B. EDC is a Nonprofit Corporation

The Act infuses an EDC with, but limits its reach to, “the powers, privileges, and functions of a nonprofit corporation ․ formed under the Texas Nonprofit Corporation Law.” Tex. Loc. Gov'T Code Ann.. § 501.054(a); cf. Weir Bros., 373 S.W.3d at 845–46 (addressing the nature of a Type A development corporation). The Act also expressly prohibits a parent unit from delegating its sovereign powers to the EDC. Tex. Loc. Gov'T Code Ann.. § 501.010 (“A unit may not delegate to a corporation any of the unit's attributes of sovereignty․”).

C. EDC not Inherently Entitled to Governmental Immunity

Construing the plain language of the Act, we hold that an EDC is not inherently entitled to governmental immunity and is thus not immune from suit or liability except as otherwise provided by statute.2 Therefore, LVEDC is not inherently protected by the common-law doctrine of governmental immunity. See City of Galveston, 217 S.W.3d at 469; Ben Bolt, 212 S.W.3d at 324. We next turn to whether LVEDC has statutory immunity under the Act.

Statutory Immunity

LVEDC asserts the trial court erred by denying its plea to the jurisdiction and motion to dismiss because it is immune from suit under section 505.106 as recognized by Weir Bros., Purdin, and Rayl. See Tex. Loc. Gov'T Code Ann.. § 505.106; Weir Bros., 373 S.W.3d at 845–46; Purdin v. Copperas Cove Econ. Dev. Corp., 143 S.W.3d 290 (Tex.App.-Waco 2004, pet. dism'd); Rayl v.. Borger Econ. Dev. Corp., 963 S.W.2d 109 (Tex.App.-Amarillo 1998, no pet.). Before we address the cases, we first construe the statute.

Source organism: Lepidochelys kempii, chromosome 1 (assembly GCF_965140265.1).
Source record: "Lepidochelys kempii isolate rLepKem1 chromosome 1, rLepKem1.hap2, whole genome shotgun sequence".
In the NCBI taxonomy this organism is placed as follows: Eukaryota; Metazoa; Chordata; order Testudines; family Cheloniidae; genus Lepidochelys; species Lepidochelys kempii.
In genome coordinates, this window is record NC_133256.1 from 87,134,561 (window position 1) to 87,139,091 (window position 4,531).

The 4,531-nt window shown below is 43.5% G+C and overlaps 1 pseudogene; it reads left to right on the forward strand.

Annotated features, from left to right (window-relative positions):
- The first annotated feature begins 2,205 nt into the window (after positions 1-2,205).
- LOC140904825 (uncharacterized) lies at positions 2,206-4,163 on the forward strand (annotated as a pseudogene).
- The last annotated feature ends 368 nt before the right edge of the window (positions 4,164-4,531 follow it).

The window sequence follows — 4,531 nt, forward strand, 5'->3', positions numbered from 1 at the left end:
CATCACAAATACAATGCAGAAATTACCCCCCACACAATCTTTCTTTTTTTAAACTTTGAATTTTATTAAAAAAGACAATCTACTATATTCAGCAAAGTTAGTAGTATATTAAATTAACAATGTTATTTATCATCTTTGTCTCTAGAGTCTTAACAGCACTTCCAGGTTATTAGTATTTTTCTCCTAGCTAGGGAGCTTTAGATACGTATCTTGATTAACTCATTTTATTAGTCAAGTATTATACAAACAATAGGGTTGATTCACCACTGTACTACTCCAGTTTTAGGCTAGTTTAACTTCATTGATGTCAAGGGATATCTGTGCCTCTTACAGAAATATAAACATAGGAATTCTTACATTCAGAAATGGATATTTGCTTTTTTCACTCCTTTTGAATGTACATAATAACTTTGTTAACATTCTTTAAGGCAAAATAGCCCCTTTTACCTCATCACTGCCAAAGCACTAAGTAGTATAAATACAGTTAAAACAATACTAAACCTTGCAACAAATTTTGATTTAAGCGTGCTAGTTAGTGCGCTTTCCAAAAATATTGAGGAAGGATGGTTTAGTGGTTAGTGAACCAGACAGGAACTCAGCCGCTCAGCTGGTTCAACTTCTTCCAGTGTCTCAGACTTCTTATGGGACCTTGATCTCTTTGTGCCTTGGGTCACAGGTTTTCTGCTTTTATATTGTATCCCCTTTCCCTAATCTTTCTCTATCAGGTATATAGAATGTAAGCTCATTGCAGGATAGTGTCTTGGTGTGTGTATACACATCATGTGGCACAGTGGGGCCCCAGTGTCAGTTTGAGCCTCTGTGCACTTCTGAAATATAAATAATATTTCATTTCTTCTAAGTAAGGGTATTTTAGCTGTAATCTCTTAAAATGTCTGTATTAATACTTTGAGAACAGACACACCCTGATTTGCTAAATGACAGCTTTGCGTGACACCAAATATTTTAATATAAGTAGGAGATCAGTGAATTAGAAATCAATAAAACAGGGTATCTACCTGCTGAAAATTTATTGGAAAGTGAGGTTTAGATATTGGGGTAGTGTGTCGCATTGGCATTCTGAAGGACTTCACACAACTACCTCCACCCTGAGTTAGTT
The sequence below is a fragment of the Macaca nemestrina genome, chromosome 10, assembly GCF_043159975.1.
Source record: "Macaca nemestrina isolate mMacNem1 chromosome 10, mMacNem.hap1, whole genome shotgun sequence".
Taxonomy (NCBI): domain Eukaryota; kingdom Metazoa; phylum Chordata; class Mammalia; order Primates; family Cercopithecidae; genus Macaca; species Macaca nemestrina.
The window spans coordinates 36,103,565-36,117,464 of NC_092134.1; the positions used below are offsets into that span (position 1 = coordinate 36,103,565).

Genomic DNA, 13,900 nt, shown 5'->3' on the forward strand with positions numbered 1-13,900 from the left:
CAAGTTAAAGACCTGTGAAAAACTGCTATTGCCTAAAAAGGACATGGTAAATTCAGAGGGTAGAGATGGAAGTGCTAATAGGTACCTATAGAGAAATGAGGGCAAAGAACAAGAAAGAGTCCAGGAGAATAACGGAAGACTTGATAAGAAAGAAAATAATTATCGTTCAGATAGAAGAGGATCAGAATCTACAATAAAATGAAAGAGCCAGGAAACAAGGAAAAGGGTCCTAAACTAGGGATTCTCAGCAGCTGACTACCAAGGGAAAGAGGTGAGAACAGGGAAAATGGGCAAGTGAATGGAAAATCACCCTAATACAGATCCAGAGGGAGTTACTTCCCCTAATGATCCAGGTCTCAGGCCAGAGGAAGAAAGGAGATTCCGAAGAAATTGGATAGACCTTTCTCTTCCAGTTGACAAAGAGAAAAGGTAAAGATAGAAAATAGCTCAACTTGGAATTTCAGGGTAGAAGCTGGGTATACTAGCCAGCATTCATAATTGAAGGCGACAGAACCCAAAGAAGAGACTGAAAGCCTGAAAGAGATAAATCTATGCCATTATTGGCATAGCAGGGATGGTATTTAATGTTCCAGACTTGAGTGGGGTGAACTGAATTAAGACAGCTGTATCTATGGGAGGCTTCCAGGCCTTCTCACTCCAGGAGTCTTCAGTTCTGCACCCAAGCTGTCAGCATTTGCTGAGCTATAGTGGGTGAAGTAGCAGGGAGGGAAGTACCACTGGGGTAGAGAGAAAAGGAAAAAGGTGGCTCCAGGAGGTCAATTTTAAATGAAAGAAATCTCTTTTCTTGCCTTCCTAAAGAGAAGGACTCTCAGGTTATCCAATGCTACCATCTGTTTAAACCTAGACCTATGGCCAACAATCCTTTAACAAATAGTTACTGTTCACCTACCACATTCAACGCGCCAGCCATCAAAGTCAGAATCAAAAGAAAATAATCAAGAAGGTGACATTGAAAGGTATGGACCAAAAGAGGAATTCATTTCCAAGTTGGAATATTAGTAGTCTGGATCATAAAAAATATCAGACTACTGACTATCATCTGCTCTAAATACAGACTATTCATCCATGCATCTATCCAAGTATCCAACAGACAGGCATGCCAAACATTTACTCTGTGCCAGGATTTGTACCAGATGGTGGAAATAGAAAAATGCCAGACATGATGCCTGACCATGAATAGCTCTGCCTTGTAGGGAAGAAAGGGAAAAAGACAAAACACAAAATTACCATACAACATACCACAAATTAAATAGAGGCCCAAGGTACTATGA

A. Statutory Construction

“In construing statutes, we ascertain and give effect to the Legislature's intent as expressed by the language of the statute.” City of Rockwall v. Hughes, 246 S.W.3d 621, 625 (Tex.2008); accord Entergy Gulf States, Inc. v. Summers, 282 S.W.3d 433, 437 (Tex.2009). We presume the legislature acted with purpose when it included each word and excluded omitted words. TGSNOPEC Geophysical Co. v. Combs, 340 S.W.3d 432, 439 (Tex.2011); Laidlaw Waste Sys. (Dall.), Inc. v. City of Wilmer, 904 S.W.2d 656, 659 (Tex.1995). “If the statutory text is unambiguous, [we] must adopt the interpretation supported by the statute's plain language unless that interpretation would lead to absurd results.” See Tex. Dep't of Protective & Regulatory Servs. v. Mega Child Care, Inc., 145 S.W.3d 170, 177 (Tex.2004); accord City of Rockwall, 246 S.W.3d at 625–26.

B. Section 505.106

LVEDC insists that it is immune from suit, including Little's breach of contract suit, based on the statutory protections in section 505.106 of the Act: